Soybeans reversed early gains to close back below $12 a bushel after Informa Economics forecast that US farmers had planted nearly 3m acres more of the crop than current official estimates.
The analysis group pegged plantings at 78.9m acres, compared with a current US Department of Agriculture figure of 76m acres, traders said.
That implies a potential extra 124m bushels (3.4m tonnes) of soybean harvest at the yield of 42.6 bushels an acre that the USDA is predicting this year.
Chicago's benchmark July soybean contract, which had topped $12.25 a bushel earlier, ended at 11.79 a bushel, down 2.9% on the day, with new crop contracts showing similar declines.
While Agrimoney.com was unable to obtain a copy of the report, many analysts have previously suggested that delays to corn and spring wheat plantings, coupled with buoyant soybean prices, might tempt farmers to switch to beans.
Indeed, Informa forecast that US corn sowings would come in at 83.1m acres, 1.9m acres below USDA forecasts, with spring wheat plantings pegged in line at 13.4m acres.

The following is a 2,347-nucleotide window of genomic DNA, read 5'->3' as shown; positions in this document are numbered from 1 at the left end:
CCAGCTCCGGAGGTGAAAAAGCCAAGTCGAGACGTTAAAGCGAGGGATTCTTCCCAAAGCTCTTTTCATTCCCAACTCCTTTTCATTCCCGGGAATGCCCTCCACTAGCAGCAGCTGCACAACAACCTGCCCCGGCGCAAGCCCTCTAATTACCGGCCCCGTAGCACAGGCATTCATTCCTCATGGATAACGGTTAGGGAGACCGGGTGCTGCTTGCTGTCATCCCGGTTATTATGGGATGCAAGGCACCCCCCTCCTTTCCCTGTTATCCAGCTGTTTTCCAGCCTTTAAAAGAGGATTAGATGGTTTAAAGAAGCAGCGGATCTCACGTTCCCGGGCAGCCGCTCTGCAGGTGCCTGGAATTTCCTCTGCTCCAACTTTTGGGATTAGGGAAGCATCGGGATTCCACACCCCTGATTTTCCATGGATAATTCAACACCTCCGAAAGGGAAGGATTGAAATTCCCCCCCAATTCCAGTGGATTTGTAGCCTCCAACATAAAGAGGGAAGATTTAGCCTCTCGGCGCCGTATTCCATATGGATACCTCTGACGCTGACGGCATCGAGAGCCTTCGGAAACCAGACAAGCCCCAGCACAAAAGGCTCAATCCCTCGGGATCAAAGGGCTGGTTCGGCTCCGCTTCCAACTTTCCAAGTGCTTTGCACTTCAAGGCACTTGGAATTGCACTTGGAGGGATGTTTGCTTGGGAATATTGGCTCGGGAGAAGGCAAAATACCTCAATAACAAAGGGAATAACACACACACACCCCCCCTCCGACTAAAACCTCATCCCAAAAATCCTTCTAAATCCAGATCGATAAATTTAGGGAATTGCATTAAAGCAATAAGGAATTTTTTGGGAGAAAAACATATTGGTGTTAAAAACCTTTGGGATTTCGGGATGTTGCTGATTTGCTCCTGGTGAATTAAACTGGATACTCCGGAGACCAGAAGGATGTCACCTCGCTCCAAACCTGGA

"Informa's numbers were considered bullish corn, bearish beans and neutral spring wheat," Vic Lespinasse at GrainAnalyst.com said.
However, other Chicago crops found it difficult to make much headway against such a weak soybean market. which has been supported in recent weeks by the prospect of US stocks falling to their lowest since 1977.
July corn ended 4.0 cents lower at $3.99 1/2 a bushel, its first close below $4 a bushel for six weeks, with wheat finishing down 5.0 cents at $5.55 1/2 a bushel.
The USDA will on June 30 release updated estimates for crop plantings.